You would think there are as many different ways to write a sermon as there are to write a song. However, when the Light asked four local clergy how they find inspiration for the task, their answers were surpisingly similar. We also asked what tips or tricks they might follow on those mornings when they just don’t feel that inspired.
Rev. Leah Booth
La Jolla United Methodist Church
6063 La Jolla Blvd.
“I think the Holy Spirit is in my process. But I do kind of follow a more academic sermon-writing process. I usually preach from what’s called the lectionary, which is a series of scripture readings in three-year cycles that many churches use — Roman Catholic, Methodist, Episcopalian. Usually, I preach from one of the four lectionary passages for that Sunday — whichever one resonates with what I think needs to be said or what I think the congregation will find helpful or useful. But when have a topical sermon I want to preach, I will either know a passage off the top of my head that I want to connect that topic with, or I’ll Google what passages might connect with whatever topic I’m trying to expound upon that day.
Also, my favorite part of sermon prep is digging into the languages of Scripture and finding fresh ways to understand what I read from learning more about the Greek and Hebrew words in each passage.”
Rev. Mark Hargreaves
St. James by the Sea Episcopal Church
743 Prospect St.
“In our tradition, the Bible readings are all set, laid out. So on Monday morning, I look at what readings are set for the next week and I think about what themes are in them, what they might have in common. Then, I look to make connections. I go through the week thinking about them and looking for things. For me, inspiration is suddenly being able to make a connection with a story in the Bible and connect it to something happening around us — making that passage relevant so it’s not just an old story.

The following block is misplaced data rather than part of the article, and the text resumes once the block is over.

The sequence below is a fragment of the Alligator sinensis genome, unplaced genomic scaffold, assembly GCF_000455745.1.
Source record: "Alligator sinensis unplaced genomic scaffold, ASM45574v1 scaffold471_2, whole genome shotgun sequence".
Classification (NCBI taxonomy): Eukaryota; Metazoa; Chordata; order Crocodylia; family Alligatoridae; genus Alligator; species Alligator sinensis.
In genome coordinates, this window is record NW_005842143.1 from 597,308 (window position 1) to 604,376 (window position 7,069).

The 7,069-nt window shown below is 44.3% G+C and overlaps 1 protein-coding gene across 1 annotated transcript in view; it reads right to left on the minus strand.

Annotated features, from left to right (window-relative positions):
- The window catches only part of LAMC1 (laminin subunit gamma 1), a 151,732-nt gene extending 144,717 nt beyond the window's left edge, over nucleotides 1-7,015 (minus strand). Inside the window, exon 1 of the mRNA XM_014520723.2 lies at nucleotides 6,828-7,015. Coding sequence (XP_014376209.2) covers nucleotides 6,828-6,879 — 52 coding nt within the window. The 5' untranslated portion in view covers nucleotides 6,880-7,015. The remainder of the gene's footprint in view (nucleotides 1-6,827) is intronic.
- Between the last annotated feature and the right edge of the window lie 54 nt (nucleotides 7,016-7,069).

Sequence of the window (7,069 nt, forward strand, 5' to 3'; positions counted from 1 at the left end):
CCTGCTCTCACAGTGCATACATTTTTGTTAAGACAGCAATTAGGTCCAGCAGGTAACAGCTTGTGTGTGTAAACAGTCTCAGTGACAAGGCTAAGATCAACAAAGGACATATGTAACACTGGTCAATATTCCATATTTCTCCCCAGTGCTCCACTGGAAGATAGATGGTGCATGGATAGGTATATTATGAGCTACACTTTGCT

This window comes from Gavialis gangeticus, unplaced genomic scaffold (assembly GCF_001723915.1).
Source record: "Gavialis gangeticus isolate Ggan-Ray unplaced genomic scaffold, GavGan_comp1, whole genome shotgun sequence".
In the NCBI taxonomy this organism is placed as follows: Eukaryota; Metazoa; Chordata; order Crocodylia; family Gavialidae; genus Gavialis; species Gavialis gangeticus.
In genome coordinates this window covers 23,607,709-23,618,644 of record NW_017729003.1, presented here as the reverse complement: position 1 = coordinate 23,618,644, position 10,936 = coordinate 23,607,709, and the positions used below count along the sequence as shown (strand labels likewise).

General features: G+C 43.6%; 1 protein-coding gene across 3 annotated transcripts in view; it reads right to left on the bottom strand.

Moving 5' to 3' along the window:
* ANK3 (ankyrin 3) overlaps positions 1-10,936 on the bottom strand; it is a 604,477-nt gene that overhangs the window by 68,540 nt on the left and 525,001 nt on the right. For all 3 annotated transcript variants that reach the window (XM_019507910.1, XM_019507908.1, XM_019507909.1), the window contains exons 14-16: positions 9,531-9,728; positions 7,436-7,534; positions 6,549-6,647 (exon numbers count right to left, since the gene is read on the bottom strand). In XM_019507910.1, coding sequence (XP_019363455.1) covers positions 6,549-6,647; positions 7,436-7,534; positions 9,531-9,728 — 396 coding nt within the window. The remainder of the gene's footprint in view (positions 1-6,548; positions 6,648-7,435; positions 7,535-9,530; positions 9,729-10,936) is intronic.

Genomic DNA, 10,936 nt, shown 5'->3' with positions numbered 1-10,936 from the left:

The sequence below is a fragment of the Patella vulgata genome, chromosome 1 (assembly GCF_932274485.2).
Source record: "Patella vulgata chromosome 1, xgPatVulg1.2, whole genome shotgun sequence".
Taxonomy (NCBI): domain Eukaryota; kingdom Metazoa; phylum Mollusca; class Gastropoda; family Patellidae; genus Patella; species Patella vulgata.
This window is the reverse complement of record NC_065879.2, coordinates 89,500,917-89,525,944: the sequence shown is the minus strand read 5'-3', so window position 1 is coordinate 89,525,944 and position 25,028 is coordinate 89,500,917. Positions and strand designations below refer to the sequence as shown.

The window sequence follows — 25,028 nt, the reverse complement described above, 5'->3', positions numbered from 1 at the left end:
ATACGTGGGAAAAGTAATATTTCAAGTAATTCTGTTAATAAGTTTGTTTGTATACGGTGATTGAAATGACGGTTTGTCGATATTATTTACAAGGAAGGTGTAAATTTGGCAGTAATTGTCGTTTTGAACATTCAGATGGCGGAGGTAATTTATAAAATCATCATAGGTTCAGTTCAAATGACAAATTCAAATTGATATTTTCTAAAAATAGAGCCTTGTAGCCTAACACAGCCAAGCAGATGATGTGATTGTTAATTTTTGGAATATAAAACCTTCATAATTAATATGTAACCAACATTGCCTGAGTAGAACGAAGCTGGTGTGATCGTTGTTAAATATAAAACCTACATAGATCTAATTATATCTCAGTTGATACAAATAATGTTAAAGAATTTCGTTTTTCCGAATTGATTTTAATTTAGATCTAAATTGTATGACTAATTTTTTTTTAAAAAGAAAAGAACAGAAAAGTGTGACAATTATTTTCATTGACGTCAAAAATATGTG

On Thursday morning, I go to a yoga class. After the class, I sit at my desk and just draw together whatever thoughts I’ve had during the week. And if it’s a good sermon, it’ll come together in an hour. The harder it is to write, the more difficult it will be to listen to.”
Father Patrick Mulcahy
Mary, Star of the Seat Catholic Church
7669 Girard Ave.
“Obviously, prayer is at the heart of it. But, for me, I’m trying to make a homily relevant. It’s got to be aware of the world and the local community. So, as we approach the Sunday, I take the reading and look for resources online — just trying to get the basics of the passage. At that point, I root it in prayer with current events. Then, before I get up on Sundays, I always pray to myself. It’s a simple prayer, the gist of which is let me get out of the way and let God speak.
There are struggles, but here’s the thing. It’s not about my skills and all of my effort. I have to be humble enough to recognize that God’s going to work through my inferior abilities sometimes, and I have to just trust that. I’ve given homilies before where maybe I didn’t think they were the greatest, but people will still come up to me and say, ‘Oh father, you touched my heart.’ ”
— Father Mulcreplaced the recently retired Father James Rafferty on July 1.
Rabbi Ron Shulman
Congregation Beth El
8660 Gilman Drive
“Three things come to mind as I think about what I want to speak about. First, I think about who’s going to be sitting in front of me, so that my message is something I believe the audience is ready to have. Second, I look at the weekly Torah passage and try to determine what moves me or speaks to me in that text; what interpretations or historical perspectives that I might bring for a message relative to today. Thirdly, I’m thinking about a current event or community matter, or something I want people to think about.
There are definitely times when I feel less inspired. It’s a weekly challenge that I enjoy. And when I don’t find a personal or internal inspiration, that’s when I’ll either go see what others through history have said about this text or, sometimes, I’ll I have a conversation with my colleagues about it. But most of the time, it comes from thinking about the moment in which I’ll be speaking.”